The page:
II. Now, secondly, OUR REASONS FOR IT. A man ought to have a reason for so weighty a decision as this. What reasons can we give for such decided language?
1. We can give some reasons connected with Himself. The servant in our text who would not accept his liberty, said, "I love my master." Can we say that? The servant in our text, who would not go free, plainly declared that he loved his wife, so that there are reasons connected not only with his Master, but with those in his Master's house, which detain each servant of Jesus in happy bondage. Some of us could not leave Jesus, not only because of what He is, but because of some that are very dear to us who are in His service. How could I leave my mother's God? Besides, let me add, there are some of us who must keep to Christ, because we have children in His family whom we could not leave — dear ones who first learned of Christ from us.
2. There are reasons also why we cannot forsake our Lord which arise out of ourselves; and the first is that reason which Peter felt to be so powerful. The Master said, "Will ye also go away?" Peter answered by another question. He said, "Lord, to whom shall we go?"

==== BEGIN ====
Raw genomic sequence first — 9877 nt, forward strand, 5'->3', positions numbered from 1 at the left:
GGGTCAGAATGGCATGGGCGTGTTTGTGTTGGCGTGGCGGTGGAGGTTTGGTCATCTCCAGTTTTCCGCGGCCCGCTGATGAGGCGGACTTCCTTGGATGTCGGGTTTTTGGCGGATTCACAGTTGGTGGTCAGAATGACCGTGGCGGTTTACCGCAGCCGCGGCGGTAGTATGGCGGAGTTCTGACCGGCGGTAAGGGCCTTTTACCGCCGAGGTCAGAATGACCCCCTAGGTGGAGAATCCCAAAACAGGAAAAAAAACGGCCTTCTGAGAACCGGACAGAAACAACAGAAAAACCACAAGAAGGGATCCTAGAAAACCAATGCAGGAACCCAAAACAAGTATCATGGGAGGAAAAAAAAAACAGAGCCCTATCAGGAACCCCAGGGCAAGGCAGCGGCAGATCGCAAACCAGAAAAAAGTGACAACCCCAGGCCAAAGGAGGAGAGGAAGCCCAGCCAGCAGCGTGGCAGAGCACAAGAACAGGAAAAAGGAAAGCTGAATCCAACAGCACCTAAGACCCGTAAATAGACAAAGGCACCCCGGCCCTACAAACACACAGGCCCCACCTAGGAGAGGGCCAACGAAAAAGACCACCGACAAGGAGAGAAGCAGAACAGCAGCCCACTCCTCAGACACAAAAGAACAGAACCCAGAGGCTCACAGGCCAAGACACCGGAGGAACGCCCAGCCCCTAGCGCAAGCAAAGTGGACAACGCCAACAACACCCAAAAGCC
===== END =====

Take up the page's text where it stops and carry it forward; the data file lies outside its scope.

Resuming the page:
3. And why should we go? Can you find any reason why we should leave Jesus Christ? Can you imagine one?
4. And when should we leave Him if we must leave Him? Leave Him while we are young? It is then that we need Him to be the guide of our youth. Leave Him when we are in middle life? Why, then it is we want Him to help us to bear our cross, lest we sink under our daily load. Leave Him in old age? Ah, no! It is then we require Him to cheer our declining hours. Leave Him in life? How could we live without Him? Leave Him in death? How could we die without Him? No, we must cling to Him; we must follow Him whithersoever He goeth.
III. In the last place, I WANT TO BORE YOUR EAR. Do you mean to be bound for life? Christians, do you really mean it? Come, sit ye down and count the cost.
1. And, first, let them be bored with the sharp awl of the Saviour's sufferings. No story wrings a Christian's heart with such anguish as the griefs and woes of Christ. The bleeding Lamb enthralls me. I am His, and His for ever. That is one way of marking the ear.
2. Next, let your ear be fastened by the truth, so that you are determined to hear only the gospel. The gospel ought to monopolize the believer's ear.
3. Furthermore, if you really give yourself to Christ, you must have your ear opened to hear and obey the whispers of the Spirit of God, so that you yield to His teaching, and to His teaching only.
( C. H. Spurgeon.)